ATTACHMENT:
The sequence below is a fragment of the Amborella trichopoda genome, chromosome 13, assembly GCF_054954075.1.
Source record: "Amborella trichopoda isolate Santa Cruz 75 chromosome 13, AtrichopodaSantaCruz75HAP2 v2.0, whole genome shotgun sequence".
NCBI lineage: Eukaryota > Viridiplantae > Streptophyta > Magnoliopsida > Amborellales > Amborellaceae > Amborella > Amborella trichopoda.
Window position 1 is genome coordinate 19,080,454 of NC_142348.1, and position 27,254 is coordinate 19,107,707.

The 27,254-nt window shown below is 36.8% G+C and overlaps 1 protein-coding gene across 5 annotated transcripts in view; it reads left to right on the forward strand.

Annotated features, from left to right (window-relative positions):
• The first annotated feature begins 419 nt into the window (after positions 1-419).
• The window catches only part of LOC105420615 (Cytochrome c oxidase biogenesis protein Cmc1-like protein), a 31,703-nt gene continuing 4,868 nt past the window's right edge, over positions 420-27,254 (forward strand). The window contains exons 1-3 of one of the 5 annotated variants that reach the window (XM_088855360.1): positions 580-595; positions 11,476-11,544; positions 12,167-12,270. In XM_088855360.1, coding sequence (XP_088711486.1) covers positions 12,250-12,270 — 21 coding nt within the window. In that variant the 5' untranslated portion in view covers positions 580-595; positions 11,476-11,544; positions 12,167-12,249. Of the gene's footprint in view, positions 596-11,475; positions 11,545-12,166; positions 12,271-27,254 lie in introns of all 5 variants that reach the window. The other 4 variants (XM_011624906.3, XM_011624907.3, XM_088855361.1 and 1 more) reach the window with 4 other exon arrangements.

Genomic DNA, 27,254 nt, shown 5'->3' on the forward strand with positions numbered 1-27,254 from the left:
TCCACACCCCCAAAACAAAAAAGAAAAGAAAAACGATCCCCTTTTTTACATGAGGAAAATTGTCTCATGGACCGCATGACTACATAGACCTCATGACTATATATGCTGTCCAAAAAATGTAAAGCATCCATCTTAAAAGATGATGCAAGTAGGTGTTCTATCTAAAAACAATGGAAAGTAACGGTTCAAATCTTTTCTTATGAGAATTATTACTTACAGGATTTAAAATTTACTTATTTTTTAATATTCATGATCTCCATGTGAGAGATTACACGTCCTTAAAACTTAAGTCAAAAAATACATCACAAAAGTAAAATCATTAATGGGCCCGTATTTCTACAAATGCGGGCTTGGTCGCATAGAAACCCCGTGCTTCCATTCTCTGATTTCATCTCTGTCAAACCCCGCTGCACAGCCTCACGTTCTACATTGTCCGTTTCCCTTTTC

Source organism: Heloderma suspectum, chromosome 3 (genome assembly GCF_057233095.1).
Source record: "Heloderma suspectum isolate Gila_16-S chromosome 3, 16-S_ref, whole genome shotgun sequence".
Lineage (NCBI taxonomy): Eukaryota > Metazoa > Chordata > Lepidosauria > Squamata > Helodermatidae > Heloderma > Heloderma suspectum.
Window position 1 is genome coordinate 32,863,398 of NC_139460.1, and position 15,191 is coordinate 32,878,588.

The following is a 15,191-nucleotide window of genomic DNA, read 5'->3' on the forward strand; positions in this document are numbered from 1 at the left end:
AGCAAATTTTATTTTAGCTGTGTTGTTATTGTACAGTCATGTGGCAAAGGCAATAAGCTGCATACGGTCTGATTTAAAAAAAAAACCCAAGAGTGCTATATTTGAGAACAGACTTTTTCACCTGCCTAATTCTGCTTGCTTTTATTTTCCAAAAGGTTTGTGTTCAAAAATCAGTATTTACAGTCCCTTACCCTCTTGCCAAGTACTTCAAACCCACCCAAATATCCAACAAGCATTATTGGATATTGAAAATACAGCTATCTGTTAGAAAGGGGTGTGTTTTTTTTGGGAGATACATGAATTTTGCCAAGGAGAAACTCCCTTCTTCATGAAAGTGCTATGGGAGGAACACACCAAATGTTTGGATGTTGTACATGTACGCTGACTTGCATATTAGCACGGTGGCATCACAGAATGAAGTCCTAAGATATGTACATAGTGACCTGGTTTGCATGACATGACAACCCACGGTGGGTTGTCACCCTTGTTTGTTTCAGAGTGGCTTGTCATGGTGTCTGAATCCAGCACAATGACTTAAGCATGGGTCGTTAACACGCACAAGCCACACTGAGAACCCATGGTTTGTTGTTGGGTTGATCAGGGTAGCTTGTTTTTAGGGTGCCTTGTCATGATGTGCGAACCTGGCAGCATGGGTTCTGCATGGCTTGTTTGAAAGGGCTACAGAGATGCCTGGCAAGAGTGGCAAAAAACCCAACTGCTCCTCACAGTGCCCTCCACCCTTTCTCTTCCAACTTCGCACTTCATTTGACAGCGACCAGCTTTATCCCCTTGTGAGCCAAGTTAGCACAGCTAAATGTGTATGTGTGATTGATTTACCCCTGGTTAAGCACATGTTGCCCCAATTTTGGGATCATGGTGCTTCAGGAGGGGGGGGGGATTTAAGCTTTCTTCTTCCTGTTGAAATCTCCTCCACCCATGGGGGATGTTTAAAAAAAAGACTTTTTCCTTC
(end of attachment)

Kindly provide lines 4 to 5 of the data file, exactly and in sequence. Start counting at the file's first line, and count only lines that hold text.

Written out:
Window position 1 is genome coordinate 19,080,454 of NC_142348.1, and position 27,254 is coordinate 19,107,707.

The 27,254-nt window shown below is 36.8% G+C and overlaps 1 protein-coding gene across 5 annotated transcripts in view; it reads left to right on the forward strand.